When most men think of buying a reliable, high-quality wristwatch, brands like Rolex and Audemars Piguet stand out. But what also stands out is the price tag of those brands. Ouch. But what about buying a Seiko watch?
Not every man has the budget for luxury, Swiss timepieces. With a Seiko watch, you can get a durable, high-quality timepiece starting around $100.
Seiko has been around for 142 years, and to this day, they are one of the world's top watch manufacturers. With a wide selection of timepieces ranging from affordable options to high-end luxury offerings, they have cemented themselves for their durable and high-quality timepieces.
But why buy a Seiko watch over any other brand? What does Seiko do differently? Which is the best Seiko watch to purchase in 2023?
In today's article I'm going to cover:
- Why You Should Buy A Seiko Watch
- A Brief History Of Seiko
- What Makes Seiko Watches Special?
- Top Seiko Watches I Recommend
- When And Where To Buy A Seiko Watch
Why You Should Buy A Seiko Watch
Seiko Watches offer a lot of benefits that other watch manufacturers can't match. But why should buy one? Here are a few reasons why you should buy a Seiko watch.
When it comes to Japanese watchmakers, there are really only 2 that come to mind for most men – Seiko and Casio.
While Casio is a great company and you can find plenty of classic Casio watches to choose from, they tend to offer more rugged and digital options than Seiko.
The key selling point of the Seiko brand is that regardless of which model you choose, you are always getting a top-notch watch from a company with great heritage.
Seiko has plenty of offerings that start around $100 – sometimes less depending on where you shop. But even on their high-end offerings, you are still getting an incredible value.
Often times, luxury brands like Rolex or Patek Philippe are only available directly from the manufacturer, if you decide to buy new that is. This means you could end up paying a massive mark-up on your watch.
Seiko is available almost everywhere you can buy a watch. With the digital landscape of 2023, you can easily head to a major online retailer and buy almost any Seiko watch you'd like.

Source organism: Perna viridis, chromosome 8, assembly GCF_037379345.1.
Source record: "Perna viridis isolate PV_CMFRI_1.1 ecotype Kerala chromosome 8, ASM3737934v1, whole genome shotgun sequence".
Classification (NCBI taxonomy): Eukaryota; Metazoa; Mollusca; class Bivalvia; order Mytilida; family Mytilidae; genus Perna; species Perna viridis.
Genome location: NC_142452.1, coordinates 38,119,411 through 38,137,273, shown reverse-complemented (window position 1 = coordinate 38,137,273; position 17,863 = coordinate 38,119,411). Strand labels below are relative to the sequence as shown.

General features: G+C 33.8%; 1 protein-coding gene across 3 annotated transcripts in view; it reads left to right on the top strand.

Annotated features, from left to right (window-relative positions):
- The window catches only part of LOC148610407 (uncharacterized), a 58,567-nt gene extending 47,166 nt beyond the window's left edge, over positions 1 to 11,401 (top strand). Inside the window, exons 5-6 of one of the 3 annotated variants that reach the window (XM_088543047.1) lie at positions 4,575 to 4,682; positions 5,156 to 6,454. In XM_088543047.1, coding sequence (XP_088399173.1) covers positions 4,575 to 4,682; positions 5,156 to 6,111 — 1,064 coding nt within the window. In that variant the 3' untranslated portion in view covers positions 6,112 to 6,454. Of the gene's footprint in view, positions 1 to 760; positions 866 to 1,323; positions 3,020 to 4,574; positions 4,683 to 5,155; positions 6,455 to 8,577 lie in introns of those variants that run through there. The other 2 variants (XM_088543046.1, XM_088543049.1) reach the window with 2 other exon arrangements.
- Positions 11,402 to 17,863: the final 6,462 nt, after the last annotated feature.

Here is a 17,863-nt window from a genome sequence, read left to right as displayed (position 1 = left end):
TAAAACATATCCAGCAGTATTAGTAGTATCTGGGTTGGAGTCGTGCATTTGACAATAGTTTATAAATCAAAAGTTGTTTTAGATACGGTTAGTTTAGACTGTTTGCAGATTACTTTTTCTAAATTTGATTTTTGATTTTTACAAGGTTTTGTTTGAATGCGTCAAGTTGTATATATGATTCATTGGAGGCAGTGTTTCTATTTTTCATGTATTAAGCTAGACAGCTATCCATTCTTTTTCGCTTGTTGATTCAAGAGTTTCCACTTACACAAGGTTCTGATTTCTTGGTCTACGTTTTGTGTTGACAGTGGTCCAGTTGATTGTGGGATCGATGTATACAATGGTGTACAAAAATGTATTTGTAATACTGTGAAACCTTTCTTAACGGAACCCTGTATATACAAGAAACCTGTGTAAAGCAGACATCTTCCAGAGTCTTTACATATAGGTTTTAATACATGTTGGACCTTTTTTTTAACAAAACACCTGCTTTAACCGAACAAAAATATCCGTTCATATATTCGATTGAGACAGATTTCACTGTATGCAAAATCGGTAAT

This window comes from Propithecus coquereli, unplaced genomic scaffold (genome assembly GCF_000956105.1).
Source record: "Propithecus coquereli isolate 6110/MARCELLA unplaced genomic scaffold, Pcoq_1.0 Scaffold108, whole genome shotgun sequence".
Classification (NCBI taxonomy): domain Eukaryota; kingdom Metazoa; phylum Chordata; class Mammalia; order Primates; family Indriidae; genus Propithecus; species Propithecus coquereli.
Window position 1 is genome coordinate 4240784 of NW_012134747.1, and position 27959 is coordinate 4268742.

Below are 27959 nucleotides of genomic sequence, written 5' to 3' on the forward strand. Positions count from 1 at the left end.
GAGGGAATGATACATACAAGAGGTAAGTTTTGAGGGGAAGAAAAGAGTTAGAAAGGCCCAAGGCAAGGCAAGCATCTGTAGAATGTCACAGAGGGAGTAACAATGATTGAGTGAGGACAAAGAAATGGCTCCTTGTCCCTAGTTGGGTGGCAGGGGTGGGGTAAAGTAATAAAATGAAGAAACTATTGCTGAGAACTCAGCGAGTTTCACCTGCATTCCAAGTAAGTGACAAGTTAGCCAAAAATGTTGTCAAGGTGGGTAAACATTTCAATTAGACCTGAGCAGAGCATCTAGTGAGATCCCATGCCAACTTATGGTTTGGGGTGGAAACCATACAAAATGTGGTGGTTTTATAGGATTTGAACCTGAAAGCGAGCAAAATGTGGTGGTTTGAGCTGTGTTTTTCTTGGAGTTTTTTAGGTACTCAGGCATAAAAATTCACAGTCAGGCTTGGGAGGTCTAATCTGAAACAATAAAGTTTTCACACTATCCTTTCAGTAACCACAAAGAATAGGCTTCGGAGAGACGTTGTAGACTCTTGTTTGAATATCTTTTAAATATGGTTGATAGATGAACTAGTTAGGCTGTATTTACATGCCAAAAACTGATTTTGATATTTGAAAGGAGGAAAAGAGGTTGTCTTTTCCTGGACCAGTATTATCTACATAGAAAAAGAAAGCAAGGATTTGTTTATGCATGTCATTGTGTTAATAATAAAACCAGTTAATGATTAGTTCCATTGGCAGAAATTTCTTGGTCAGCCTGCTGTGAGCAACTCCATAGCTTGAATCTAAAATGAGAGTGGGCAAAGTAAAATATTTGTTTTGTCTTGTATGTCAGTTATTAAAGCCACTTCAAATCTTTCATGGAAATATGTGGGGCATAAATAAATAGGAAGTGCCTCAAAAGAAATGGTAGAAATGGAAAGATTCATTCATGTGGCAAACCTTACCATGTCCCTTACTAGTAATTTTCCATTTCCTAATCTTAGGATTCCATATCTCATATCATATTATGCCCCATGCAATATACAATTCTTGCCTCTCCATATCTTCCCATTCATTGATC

Just because Seiko has affordable watch options, does not mean that you're getting a poorly designed timepiece.
Unlike other watch companies whose claim-to-fame is only producing clones of famous designs – think Invicta's clone of the Rolex Submariner – Seiko has real heritage and history behind their designs.
Over the years, Seiko has even given some of their watch designs refreshes to keep them modern with the times. This is the attention to detail that separates companies like Seiko from others with their dedication to design and authenticity.
As I previously stated, there is a Seiko watch for everyone.
Anywhere from casual field watches and dive watches, to formal dress watches and everything in between. Do you want a Seiko watch to wear when hiking? They have that. Do you also want a Seiko watch you can wear with a tuxedo? They have that too.
Seiko truly has one of the best selections for beginners to get their feet wet in classically designed timepieces. And the best part is, they only go up from there.
A Brief History Of Seiko
Where It All Began
In 1881, Japanese clockmaker Kintaro Hattori opened a shop that was dedicated to selling and repairing watches and clocks in Ginza, Tokyo.
He excelled at this for the next 11 years, until 1892, when he founded Seikosha, the company that was to become one of the most important manufacturers of timepieces in the world.
It was here that Hattori produced his very first clocks.
Then in 1895, he built the first pocket watch, the Timekeeper. This was an important development for timepieces from Seikosha that heavily paved the way for Japan's first-ever wristwatch.
How Japan's First Wrist Watch Came To Be
After creating the first pocket watch in Japan, Hattori would go on to create the first wristwatch made in Japan, named the Laurel in 1913.
At the time, the company was only able to produce a small amount of watches. Then, unfortunately, in 1923, a large earthquake struck the company's headquarters and the Seikosha factory burned down.
In 1924, after a fresh start and under the new name of Seiko, the first Seiko brand watch went on sale.
For the next 30 years, Seiko would go on to create and innovate in the timepiece space, even, becoming the official supplier of pocket watches to Japan National Railways as the railway industry was expanding in Japan.
How Seiko Became So Prominent
From 1956 onward, Seiko solidified itself in horology by innovating and designing some of the most well-known components in wristwatches we know today.
Seiko went on to create the Diashock in 1956 – a component that Seiko used to absorb shock in their watches to better protect them. Then in 1959, they created their own proprietary “magic lever” system, which is an innovative self-winding system that is still used to this day in Seiko watches.
Hitting a pinnacle in 1960, when the first Grand Seiko model was created, Seiko wanted to create a watch that was more durable and legible than any other watch. It was their flagship and really set off the next 60+ years of innovation to where we know Seiko today.
Here are some more staple moments in Seiko's history of innovation:
- 1964 – created Japan's first wristwatch with a stopwatch on it, the Chronograph
- 1965 – produced Japan's first diver watch to handle deep water pressure
- 1969 – introduced the world's first quartz watch
- 1973 – introduced the world's first 6-digit LCD quartz watch
- 1982 – introduced the world's first TV watch